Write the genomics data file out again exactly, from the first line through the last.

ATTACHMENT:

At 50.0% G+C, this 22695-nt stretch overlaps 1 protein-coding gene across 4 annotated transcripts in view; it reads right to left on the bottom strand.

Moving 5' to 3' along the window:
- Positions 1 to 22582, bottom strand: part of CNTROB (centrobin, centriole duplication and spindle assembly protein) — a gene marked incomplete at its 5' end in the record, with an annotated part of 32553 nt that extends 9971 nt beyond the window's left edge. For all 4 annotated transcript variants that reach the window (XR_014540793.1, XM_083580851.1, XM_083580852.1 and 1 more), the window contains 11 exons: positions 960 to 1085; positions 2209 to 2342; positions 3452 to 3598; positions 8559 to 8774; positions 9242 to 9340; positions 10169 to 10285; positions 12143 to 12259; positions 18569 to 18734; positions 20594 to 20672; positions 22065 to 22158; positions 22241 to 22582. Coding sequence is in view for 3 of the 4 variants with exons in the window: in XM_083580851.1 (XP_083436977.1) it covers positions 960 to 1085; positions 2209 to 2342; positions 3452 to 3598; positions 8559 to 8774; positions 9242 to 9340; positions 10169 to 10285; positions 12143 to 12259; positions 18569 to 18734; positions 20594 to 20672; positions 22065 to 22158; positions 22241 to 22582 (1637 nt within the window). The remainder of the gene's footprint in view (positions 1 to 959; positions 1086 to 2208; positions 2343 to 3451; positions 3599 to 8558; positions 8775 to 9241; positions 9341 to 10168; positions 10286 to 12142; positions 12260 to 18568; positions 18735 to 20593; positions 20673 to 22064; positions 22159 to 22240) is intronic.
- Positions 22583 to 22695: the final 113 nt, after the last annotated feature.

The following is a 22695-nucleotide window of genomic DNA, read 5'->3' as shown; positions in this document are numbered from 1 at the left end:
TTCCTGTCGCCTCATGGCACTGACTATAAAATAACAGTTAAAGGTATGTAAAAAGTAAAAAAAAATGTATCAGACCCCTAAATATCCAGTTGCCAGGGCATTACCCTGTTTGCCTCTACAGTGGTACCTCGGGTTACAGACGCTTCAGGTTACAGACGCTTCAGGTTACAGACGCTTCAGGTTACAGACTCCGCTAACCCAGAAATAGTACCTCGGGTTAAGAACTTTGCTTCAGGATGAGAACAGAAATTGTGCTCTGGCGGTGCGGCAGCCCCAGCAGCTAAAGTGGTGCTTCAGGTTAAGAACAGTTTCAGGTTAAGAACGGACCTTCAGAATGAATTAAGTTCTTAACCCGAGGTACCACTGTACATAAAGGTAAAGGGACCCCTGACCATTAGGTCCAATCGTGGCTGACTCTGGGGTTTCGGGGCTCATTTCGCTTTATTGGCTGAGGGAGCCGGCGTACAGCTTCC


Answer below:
At 50.0% G+C, this 22695-nt stretch overlaps 1 protein-coding gene across 4 annotated transcripts in view; it reads right to left on the bottom strand.

Moving 5' to 3' along the window:
- Positions 1 to 22582, bottom strand: part of CNTROB (centrobin, centriole duplication and spindle assembly protein) — a gene marked incomplete at its 5' end in the record, with an annotated part of 32553 nt that extends 9971 nt beyond the window's left edge. For all 4 annotated transcript variants that reach the window (XR_014540793.1, XM_083580851.1, XM_083580852.1 and 1 more), the window contains 11 exons: positions 960 to 1085; positions 2209 to 2342; positions 3452 to 3598; positions 8559 to 8774; positions 9242 to 9340; positions 10169 to 10285; positions 12143 to 12259; positions 18569 to 18734; positions 20594 to 20672; positions 22065 to 22158; positions 22241 to 22582. Coding sequence is in view for 3 of the 4 variants with exons in the window: in XM_083580851.1 (XP_083436977.1) it covers positions 960 to 1085; positions 2209 to 2342; positions 3452 to 3598; positions 8559 to 8774; positions 9242 to 9340; positions 10169 to 10285; positions 12143 to 12259; positions 18569 to 18734; positions 20594 to 20672; positions 22065 to 22158; positions 22241 to 22582 (1637 nt within the window). The remainder of the gene's footprint in view (positions 1 to 959; positions 1086 to 2208; positions 2343 to 3451; positions 3599 to 8558; positions 8775 to 9241; positions 9341 to 10168; positions 10286 to 12142; positions 12260 to 18568; positions 18735 to 20593; positions 20673 to 22064; positions 22159 to 22240) is intronic.
- Positions 22583 to 22695: the final 113 nt, after the last annotated feature.

The following is a 22695-nucleotide window of genomic DNA, read 5'->3' as shown; positions in this document are numbered from 1 at the left end:
TTCCTGTCGCCTCATGGCACTGACTATAAAATAACAGTTAAAGGTATGTAAAAAGTAAAAAAAAATGTATCAGACCCCTAAATATCCAGTTGCCAGGGCATTACCCTGTTTGCCTCTACAGTGGTACCTCGGGTTACAGACGCTTCAGGTTACAGACGCTTCAGGTTACAGACGCTTCAGGTTACAGACTCCGCTAACCCAGAAATAGTACCTCGGGTTAAGAACTTTGCTTCAGGATGAGAACAGAAATTGTGCTCTGGCGGTGCGGCAGCCCCAGCAGCTAAAGTGGTGCTTCAGGTTAAGAACAGTTTCAGGTTAAGAACGGACCTTCAGAATGAATTAAGTTCTTAACCCGAGGTACCACTGTACATAAAGGTAAAGGGACCCCTGACCATTAGGTCCAATCGTGGCTGACTCTGGGGTTTCGGGGCTCATTTCGCTTTATTGGCTGAGGGAGCCGGCGTACAGCTTCC